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Driven to distraction (August 27, 2002)

SACRAMENTO, Calif. -- It's not just drinking coffee, tuning the radio and reading a map anymore. Today, drivers are...


SACRAMENTO, Calif. — It’s not just drinking coffee, tuning the radio and reading a map anymore. Today, drivers are distracted by cell phones, personal digital assistants and lap top computers.

The blurring line between the office and the driver’s seat is raising fears among authorities, especially in light of a new report issued in California.

Already, cell phones, in-car electronics and radio-CD systems represent the leading cause of inattention in crashes that killed 6,516 Californians and injured 413,913 last year.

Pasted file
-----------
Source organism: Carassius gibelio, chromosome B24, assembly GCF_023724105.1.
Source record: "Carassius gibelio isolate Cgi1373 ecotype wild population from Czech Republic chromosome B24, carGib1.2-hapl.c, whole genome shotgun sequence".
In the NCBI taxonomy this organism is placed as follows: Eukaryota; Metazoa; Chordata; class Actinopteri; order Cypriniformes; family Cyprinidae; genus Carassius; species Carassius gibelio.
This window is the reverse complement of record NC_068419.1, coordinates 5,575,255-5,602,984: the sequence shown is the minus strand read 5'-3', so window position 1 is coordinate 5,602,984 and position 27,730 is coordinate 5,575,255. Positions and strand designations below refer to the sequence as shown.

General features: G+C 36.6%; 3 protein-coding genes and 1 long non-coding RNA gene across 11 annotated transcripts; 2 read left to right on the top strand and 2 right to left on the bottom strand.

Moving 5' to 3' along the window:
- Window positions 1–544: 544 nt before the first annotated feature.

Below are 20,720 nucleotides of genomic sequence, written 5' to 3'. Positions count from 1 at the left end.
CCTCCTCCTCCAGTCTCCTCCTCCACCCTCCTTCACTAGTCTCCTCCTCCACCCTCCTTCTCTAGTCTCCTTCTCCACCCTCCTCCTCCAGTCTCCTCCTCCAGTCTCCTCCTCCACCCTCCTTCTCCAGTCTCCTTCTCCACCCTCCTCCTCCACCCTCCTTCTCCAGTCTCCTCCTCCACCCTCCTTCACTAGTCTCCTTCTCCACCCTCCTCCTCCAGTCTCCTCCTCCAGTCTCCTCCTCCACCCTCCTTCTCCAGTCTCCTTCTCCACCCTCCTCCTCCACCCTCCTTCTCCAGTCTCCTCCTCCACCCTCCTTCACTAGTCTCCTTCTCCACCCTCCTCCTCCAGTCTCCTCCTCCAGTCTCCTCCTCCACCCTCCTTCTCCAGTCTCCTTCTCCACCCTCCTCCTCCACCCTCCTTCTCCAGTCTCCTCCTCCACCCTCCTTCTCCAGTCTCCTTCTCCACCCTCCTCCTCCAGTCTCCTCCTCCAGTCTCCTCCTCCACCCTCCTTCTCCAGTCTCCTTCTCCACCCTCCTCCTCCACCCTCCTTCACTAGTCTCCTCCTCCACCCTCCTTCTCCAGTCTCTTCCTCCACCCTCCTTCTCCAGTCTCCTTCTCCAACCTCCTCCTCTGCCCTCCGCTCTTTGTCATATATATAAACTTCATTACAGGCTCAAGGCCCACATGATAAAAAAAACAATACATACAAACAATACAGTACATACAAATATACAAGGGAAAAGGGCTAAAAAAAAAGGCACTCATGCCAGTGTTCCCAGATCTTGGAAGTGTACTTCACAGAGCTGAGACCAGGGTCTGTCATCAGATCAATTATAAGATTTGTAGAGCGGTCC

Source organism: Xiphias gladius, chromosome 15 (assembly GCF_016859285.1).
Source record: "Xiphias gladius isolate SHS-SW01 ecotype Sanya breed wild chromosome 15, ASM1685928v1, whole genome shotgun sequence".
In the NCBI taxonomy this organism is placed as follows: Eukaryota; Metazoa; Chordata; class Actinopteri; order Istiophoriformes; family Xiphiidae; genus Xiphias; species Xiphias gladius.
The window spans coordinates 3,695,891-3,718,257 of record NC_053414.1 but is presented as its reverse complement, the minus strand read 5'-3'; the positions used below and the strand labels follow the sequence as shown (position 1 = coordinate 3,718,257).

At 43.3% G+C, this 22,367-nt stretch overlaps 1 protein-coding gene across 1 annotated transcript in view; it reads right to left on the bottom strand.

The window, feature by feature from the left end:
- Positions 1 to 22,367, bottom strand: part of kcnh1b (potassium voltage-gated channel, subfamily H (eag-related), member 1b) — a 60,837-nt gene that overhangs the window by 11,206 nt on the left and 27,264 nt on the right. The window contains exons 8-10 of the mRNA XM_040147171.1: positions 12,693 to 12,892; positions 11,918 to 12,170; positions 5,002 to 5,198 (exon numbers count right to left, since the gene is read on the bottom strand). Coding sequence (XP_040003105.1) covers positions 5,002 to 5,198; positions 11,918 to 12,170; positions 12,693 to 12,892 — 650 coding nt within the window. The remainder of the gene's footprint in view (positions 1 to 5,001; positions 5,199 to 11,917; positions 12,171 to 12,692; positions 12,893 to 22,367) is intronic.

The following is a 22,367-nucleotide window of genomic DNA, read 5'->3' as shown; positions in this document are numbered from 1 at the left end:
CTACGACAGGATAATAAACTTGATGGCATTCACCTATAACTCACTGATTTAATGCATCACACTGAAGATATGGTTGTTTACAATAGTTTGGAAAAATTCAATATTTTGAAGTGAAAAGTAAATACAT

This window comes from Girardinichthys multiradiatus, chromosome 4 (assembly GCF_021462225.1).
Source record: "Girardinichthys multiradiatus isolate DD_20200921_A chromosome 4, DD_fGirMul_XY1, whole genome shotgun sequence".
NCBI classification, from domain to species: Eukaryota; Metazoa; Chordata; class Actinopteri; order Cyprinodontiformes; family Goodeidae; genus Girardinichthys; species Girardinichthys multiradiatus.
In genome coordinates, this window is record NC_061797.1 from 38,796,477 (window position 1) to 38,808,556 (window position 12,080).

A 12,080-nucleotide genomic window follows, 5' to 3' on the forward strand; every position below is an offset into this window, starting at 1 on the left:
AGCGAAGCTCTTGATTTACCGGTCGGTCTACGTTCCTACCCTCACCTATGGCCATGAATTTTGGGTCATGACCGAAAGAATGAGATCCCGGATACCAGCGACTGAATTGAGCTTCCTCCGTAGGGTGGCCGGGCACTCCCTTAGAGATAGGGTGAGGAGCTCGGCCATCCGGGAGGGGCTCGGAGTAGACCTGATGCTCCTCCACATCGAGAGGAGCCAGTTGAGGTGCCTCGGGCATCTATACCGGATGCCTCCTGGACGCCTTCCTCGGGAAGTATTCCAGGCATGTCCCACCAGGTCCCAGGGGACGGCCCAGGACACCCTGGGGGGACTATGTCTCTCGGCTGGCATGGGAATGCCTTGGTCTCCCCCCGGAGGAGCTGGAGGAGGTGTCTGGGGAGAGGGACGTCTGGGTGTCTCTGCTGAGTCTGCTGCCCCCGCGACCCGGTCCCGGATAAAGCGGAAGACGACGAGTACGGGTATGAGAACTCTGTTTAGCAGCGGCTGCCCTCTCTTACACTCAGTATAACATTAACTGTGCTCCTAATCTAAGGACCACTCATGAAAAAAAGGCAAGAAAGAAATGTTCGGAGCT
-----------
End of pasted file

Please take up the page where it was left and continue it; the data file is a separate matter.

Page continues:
U.S. officials believe up to 30 per cent of crashes are caused by driver distractions that include mobile communications devices.

A March report by the National Conference of State Legislatures suggests device-related distractions that killed an estimated 600 to 1,000 motorists in 2001 could kill 2,000 a year by 2004.

Academics have coined the word “carcooning” to describe how drivers are increasingly outfitting their vehicles for comfort, entertainment and productivity, and the high-tech inattention is cause for alarm.


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